Join the wildlife sett; SCOTTISH BADGER WEEK; They're among our best known and most loved wild creatures, but Scotland's badgers are facing an array of threats from humankind. Now a great new partnership is helping to protect them and wants you to get involved.
What is it? The first event of its kind, and a new partnership between Scottish Badgers and Scottish Wildlife Trust. It takes place from May 20 to 28 with the aim of encouraging people to get involved in protecting badgers. Tell me more: As Scotland's largest surviving carnivore, badgers are an intrinsic part of our county's biodiversity and landscape. But they are under threat from persecution, habitat loss and road deaths.
Badger week calls on people to get involved in conserving and protecting them in a number of ways. One of the organisers said: "We would like as many people of all ages as possible to be part of our campaign.
"In the first place, they might like to come along to a Scottish Badger Week event. They can also join badger groups and volunteer for projects.
"Another way to help is by reporting any badger setts they spot or any dead badgers, such as on roadsides."
Anything else to know? Scottish Badgers and the Scottish Wildlife Trust are holding a drop-in session at Falls of Clyde Visitor Centre and Wildlife Reserve near Lanark.
You can discover how to help protect badgers on Saturday May 20 from noon to 2pm. The reserve also hosts regular badger watches, including badger safaris in luxury 4x4s.
Find out more: Learn about the events and volunteering opportunities at scottishbadgers.org.uk and scottishwildlifetrust.org.uk The volunteers: Ann Innes is one a growing number of volunteers for Scottish Badgers.
She said: "It's allowed me to learn so much about badgers and Scottish wildlife.
"It's developed skills I never knew I had. I really feel I'm making a difference, to protect and raise awareness of these wonderful animals.
"I now edit the newsletter and help out at various events as well as getting out and about surveying setts and monitoring them. I've made some really great friendships. I can't recommend it too highly." 12 facts about badgers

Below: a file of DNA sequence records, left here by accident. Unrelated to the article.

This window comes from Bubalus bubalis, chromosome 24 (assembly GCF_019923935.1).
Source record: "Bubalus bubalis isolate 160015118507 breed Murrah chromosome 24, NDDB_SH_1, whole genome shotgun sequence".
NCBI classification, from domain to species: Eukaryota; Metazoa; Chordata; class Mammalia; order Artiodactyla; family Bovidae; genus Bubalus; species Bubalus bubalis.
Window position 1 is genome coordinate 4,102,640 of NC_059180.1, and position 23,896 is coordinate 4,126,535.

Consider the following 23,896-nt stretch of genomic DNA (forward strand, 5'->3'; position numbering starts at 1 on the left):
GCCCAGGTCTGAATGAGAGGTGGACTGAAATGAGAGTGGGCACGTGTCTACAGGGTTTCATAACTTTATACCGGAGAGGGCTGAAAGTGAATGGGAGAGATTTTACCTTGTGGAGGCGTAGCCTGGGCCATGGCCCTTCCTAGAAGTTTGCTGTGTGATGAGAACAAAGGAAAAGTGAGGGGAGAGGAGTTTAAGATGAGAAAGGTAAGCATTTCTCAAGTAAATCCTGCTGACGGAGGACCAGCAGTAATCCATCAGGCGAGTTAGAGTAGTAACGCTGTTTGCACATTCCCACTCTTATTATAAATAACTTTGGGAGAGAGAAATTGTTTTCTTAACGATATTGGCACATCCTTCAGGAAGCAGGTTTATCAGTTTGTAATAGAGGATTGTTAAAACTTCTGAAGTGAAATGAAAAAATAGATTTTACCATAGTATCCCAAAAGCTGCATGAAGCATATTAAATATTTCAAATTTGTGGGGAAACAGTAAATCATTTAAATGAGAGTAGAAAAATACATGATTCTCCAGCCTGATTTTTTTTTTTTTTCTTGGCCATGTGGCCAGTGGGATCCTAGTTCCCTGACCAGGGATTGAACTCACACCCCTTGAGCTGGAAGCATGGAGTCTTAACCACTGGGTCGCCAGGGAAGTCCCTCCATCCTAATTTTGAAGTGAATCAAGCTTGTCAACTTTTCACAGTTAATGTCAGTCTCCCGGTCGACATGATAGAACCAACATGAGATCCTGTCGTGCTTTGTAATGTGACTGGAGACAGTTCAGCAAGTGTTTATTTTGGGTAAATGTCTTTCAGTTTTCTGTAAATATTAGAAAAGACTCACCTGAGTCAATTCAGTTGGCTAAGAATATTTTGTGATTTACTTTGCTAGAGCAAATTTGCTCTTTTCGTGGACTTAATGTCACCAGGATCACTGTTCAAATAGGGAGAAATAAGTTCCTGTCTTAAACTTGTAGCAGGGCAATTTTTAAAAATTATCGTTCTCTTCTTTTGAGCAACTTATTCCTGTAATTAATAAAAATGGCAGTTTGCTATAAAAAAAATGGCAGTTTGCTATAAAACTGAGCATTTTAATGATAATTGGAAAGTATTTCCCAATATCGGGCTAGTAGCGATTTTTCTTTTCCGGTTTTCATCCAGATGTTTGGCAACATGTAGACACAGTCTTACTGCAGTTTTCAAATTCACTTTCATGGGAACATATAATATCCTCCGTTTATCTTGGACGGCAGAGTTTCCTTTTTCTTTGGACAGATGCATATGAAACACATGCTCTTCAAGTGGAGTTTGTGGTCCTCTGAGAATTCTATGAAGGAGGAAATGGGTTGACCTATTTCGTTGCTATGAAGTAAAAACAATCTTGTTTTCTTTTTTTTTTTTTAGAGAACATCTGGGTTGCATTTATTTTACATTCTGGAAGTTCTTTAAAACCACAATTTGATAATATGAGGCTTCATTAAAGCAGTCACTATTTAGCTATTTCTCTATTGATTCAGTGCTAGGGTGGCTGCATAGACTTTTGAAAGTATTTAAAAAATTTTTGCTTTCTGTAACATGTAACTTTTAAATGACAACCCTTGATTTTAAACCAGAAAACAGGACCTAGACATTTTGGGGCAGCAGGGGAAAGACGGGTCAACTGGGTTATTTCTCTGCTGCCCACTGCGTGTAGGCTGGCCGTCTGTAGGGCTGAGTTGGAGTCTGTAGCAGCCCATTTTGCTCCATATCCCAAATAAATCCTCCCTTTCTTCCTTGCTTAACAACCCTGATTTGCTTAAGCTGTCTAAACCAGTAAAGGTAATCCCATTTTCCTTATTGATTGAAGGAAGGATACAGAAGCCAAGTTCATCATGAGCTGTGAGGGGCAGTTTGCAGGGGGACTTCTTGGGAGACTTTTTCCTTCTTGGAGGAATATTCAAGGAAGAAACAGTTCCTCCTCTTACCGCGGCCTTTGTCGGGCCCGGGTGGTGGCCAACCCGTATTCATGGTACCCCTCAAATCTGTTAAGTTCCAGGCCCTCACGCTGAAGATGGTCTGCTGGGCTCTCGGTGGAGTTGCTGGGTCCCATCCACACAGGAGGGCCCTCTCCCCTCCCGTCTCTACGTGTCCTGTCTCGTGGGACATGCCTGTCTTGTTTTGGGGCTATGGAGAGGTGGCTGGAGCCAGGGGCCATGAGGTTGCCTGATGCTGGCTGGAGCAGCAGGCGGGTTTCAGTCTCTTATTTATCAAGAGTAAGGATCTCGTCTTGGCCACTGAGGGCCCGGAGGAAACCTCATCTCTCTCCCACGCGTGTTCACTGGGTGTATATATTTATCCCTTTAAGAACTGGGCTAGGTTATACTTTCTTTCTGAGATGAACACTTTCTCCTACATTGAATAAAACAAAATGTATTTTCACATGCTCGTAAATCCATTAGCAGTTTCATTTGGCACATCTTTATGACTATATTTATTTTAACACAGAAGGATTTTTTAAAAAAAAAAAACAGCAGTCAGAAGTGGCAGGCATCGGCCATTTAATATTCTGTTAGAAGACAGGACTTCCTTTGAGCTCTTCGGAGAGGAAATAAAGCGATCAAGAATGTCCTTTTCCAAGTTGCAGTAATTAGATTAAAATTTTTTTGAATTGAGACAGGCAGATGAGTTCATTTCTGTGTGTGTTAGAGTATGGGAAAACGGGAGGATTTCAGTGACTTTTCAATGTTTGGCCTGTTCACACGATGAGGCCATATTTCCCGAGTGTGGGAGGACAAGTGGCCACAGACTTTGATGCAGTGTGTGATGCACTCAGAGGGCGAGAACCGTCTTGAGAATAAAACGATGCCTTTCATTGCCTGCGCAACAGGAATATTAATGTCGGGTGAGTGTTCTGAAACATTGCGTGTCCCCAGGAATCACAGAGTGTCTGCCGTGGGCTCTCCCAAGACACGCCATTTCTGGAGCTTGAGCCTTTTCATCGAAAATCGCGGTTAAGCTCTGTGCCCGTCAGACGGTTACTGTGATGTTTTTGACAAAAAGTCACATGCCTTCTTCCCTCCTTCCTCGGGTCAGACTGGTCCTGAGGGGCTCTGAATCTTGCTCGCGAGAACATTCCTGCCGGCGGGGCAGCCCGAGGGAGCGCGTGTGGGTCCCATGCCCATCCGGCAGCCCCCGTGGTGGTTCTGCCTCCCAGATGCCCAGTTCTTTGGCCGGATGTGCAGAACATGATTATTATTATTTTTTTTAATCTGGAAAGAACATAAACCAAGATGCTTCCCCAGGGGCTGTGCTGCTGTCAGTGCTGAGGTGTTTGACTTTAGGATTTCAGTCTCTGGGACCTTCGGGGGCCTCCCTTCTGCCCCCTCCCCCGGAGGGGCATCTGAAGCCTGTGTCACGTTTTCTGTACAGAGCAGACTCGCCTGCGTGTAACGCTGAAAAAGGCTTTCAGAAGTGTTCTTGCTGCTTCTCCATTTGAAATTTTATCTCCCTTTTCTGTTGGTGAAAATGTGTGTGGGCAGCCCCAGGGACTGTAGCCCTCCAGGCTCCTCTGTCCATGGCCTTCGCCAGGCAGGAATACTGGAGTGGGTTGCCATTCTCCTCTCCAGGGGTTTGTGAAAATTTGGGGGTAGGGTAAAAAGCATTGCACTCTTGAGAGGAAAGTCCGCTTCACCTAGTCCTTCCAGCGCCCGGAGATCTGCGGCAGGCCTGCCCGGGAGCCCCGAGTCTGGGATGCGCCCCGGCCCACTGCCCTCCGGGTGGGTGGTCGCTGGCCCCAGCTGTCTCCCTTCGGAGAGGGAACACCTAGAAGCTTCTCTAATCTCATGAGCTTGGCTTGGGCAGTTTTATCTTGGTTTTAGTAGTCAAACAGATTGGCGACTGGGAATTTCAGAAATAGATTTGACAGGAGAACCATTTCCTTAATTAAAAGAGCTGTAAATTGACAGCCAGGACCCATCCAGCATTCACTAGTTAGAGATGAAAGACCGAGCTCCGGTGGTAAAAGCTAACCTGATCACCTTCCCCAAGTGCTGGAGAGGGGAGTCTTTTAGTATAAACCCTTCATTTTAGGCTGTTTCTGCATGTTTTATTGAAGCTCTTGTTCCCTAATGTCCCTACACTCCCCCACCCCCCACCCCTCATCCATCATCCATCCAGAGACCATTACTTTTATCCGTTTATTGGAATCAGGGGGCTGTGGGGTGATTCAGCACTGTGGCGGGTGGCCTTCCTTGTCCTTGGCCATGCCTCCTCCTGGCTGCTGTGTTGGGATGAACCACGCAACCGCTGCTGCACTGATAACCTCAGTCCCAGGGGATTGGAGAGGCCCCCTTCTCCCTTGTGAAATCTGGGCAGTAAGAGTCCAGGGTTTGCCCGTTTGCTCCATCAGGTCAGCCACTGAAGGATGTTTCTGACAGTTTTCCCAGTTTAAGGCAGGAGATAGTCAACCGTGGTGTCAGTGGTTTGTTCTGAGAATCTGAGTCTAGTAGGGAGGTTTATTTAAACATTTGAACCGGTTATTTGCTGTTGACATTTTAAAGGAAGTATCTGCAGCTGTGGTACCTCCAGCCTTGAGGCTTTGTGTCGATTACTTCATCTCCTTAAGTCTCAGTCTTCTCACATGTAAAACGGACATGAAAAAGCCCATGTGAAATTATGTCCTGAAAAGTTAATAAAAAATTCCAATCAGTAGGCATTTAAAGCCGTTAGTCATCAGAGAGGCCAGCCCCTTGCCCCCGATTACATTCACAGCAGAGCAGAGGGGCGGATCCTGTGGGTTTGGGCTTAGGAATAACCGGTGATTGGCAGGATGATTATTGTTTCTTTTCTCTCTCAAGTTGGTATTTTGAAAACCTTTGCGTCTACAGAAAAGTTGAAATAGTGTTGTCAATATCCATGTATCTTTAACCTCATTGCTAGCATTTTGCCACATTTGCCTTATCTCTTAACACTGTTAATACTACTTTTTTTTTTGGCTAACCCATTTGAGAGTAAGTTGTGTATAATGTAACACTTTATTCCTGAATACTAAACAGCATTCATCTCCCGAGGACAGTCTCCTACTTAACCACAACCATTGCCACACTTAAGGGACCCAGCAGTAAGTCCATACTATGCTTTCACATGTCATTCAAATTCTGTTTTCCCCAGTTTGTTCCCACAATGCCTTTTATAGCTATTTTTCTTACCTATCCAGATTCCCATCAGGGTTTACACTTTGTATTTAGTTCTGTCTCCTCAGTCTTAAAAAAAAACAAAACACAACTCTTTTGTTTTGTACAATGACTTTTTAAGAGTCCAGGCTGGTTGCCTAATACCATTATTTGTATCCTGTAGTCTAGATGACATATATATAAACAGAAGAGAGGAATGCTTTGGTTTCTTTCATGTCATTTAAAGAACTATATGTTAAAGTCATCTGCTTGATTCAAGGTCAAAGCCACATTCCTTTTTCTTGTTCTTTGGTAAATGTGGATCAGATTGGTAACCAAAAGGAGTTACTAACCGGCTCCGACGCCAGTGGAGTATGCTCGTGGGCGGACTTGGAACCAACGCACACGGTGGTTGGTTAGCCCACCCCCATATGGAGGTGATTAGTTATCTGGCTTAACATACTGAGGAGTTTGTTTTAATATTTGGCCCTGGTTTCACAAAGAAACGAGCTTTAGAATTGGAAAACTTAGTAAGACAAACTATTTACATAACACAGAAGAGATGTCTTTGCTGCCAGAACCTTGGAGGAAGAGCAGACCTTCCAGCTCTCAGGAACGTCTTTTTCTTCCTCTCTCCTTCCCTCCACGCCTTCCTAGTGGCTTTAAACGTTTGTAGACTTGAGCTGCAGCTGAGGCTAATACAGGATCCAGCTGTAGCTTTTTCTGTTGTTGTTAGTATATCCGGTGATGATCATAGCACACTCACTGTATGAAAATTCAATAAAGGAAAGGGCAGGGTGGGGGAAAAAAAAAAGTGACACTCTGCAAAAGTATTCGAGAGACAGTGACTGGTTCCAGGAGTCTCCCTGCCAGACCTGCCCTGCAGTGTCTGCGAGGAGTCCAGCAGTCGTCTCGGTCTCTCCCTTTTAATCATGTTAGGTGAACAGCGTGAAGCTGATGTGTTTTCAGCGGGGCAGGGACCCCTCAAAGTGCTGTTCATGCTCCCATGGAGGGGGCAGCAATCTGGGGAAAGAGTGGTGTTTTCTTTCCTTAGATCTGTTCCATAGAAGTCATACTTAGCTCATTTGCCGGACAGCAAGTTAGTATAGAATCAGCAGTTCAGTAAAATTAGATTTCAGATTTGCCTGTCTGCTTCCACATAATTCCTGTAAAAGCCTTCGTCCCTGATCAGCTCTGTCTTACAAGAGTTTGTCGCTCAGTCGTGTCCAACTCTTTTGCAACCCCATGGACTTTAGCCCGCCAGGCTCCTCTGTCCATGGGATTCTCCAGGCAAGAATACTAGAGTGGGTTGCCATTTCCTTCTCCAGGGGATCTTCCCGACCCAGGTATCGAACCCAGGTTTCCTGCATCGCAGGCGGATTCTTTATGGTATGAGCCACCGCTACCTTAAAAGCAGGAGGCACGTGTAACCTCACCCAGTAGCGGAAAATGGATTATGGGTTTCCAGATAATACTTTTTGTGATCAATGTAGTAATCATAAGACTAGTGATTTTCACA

1. The Gaelic word for badger is Brochlach, which is linked to their traditional name, brock.
2. There are an estimated 34,000 badgers in Scotland - 10 per cent of the UK badger population.
3. Badgers can run at up to 19mph over short distances.
4. Male badgers are called boars and females are sows. The young are cubs.
5. The badger is Scotland's largest surviving native carnivore, and the largest native land mammal after deer.
6. They're distant relatives of otters, stoats and pine martens.
7. Badgers are ideally suited to life underground. They have low, long bodies, spade-like front paws and a great sense of smell.
8. They live in social groups called clans, where family members are joined by incomers from neighbouring territories.
9. Badgers live in all sorts of places - from woodland to moorland, sand dunes to sea cliffs and mountainous areas to urban embankments.
10. They're omnivores but they mainly eat earthworms. They need about 200 per night to keep a healthy weight.
11. Badgers and their setts are protected by law.
12. But they are under threat from development, loss of habitat, unlicensed farming and forestry operations, badger baiting and road deaths.
GEAR OF THE WEEK
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KEEPING TRACK Volunteers collect badger hair samples for research
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|Publication:||Sunday Mail (Glasgow, Scotland)|
|Date:||May 14, 2017|
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